Although the report also highlighted that while there was little difference between the genders in terms of ambition, the talk about what men and women wanted from NED roles showed differences. How do you explain this?

In many ways, our interviewees provided rather typical accounts of how women and men are supposed to answer questions. For men, aiming for power and status is still more accepted whereas women would talk about developing themselves through board roles. As a society, we are still uneasy with women claiming hard power and status and equally with men talking about lofty self-development.  What the interviewees were repeating to us were socially accepted forms of articulating ambition. And those are gendered. 

 As a society, we are still uneasy with women claiming hard power and status and equally with men talking about lofty self-development.  What the interviewees were repeating to us were socially accepted forms of articulating ambition. And those are gendered. 

Did any of the results from this study or your other work on board gender diversity and the nominations process surprise you?

It is often suggested that because the percentage of women on FTSE100 boards has increased, nothing more needs to be done.  There is also a growing sentiment that white, middle-aged men are now disadvantaged. In fact, many men in our study reasoned that they did not find a board role because they are men. I find this most surprising. Firstly, our report showed that during the period under investigation men enjoyed the lion’s share of board appointments.  But secondly, only 26% of FTSE100 board positions are taken by women. Are we really happy with that?  For me it shows that more work needs to be done not just on boards but also on the executive pipeline.

As a woman (or a man) reading this report what should your considerations be when directing your career towards corporate boards? Which area would you want to see change, or how would you adjust your strategy?

The report provides some pointers on what to focus on and what we learned from speaking to aspiring board members. We also stress, however, that while getting a board role can be a useful and satisfying way to bring your experience to bear, it is not the only way. I would advise against discarding executive roles.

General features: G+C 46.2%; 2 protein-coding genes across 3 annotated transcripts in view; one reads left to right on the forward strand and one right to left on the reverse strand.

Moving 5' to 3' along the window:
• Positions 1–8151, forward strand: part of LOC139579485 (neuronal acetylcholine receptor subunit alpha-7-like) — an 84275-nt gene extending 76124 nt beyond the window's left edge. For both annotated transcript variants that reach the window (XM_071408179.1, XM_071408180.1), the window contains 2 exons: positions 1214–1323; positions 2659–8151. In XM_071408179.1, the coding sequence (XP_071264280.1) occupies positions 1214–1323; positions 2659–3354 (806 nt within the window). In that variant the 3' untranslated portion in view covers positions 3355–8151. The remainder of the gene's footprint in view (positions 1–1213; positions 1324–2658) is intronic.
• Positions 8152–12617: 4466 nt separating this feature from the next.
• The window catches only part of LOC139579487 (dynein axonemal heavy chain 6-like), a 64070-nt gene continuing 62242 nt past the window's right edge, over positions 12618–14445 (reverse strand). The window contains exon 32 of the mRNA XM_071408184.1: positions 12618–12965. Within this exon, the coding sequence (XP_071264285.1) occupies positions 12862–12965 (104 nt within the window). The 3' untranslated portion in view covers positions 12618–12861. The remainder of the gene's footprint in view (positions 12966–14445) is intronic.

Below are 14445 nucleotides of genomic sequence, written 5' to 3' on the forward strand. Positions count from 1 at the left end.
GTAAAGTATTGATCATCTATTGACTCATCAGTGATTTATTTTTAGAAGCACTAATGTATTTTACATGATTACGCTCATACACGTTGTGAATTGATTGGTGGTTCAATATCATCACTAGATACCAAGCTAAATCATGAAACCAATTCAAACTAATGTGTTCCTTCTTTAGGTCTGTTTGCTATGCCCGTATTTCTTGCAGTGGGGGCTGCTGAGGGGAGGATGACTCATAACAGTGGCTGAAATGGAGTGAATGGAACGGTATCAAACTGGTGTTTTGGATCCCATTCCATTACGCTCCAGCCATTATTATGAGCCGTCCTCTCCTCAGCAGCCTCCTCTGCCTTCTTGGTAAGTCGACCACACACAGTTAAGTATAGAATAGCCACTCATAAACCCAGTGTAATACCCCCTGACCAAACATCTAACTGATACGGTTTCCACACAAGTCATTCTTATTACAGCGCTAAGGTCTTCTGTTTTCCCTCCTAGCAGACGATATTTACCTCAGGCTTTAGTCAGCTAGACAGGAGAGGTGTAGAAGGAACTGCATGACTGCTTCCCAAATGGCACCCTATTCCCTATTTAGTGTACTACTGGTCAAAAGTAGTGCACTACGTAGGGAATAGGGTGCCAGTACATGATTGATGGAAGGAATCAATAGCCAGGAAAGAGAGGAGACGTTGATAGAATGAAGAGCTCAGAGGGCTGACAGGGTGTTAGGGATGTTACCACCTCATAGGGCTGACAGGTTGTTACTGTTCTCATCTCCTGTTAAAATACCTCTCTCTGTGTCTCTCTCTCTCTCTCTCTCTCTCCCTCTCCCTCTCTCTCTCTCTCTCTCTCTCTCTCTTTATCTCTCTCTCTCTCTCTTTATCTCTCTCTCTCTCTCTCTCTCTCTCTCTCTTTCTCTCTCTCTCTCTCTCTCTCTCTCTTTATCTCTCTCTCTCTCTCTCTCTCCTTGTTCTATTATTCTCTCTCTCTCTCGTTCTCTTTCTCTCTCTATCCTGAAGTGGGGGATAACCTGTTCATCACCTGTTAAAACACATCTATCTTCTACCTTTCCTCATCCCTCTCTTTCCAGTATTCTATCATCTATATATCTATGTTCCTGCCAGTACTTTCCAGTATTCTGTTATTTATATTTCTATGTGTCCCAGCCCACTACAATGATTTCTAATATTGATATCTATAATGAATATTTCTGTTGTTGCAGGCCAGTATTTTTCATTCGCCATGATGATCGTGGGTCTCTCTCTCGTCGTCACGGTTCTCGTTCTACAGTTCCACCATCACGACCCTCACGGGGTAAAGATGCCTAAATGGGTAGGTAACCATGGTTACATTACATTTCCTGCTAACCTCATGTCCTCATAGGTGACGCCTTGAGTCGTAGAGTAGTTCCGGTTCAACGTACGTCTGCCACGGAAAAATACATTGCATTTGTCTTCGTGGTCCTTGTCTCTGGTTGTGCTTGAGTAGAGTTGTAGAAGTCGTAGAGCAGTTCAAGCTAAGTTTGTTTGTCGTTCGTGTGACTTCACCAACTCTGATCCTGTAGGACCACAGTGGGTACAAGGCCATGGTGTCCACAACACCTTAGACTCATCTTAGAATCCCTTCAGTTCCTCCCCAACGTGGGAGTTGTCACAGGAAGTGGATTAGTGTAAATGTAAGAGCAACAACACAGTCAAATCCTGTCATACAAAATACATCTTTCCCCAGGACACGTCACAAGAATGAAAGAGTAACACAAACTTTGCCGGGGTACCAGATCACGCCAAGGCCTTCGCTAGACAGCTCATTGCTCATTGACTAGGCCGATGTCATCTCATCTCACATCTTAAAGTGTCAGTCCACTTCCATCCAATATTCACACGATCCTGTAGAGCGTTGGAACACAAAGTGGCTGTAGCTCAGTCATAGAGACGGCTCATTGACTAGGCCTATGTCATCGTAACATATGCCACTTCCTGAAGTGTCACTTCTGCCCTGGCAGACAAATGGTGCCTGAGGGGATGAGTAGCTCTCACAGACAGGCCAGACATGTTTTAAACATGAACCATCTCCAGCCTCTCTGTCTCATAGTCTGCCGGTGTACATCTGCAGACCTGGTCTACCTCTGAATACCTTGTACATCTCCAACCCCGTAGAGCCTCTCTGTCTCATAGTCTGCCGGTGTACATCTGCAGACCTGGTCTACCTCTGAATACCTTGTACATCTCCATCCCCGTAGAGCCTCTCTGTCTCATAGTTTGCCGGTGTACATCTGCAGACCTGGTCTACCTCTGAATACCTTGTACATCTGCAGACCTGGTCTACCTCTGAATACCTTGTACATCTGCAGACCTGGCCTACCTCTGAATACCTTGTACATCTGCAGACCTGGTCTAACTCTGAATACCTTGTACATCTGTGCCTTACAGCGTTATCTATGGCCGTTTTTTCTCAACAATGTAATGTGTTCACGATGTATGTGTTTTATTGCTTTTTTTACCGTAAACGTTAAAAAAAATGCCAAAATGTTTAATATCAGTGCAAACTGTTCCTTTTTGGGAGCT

In coming years, there will be an increased focus on gender in the executive pipeline and I would anticipate that we will see some changes  regarding  female representation in executive roles. 

Recommendations

  • FTSE boards are more visible, higher profile and attract women, but also pose greater competition. As a result, the report suggests that women need to widen their search to include board roles in various companies.
  • Candidates need well-placed sponsors to secure NED roles. Reflecting this, women should focus on sponsors and those individuals who have the power to leverage their own networks.
  • This also places the onus on those in a position to sponsor, encouraging them to leverage their networks to support both sexes.
 

Following the Davies report, the climate is conducive to increasing the number of women on boards, but the key mechanisms of board appointments have not changed. Networks and sponsors still play a significant role. The report suggests that women do not enjoy the support of high-powered sponsors to the extent that men do. This throws a question mark over sustaining the momentum of women attaining boardroom roles, indicating that more work needs to be done not only at the board level, but also on the executive pipeline. It argues that external pressure is required to change the situation, and that women need to enjoy the same sponsorship set-up as men.

Professor Elisabeth Kelan is Professor of Leadership, and Director, Global Centre for Gender and Leadership, at the Cranfield School of Management, Cranfield University.

The governance theme continues in the next RI Quarterly article on say on pay.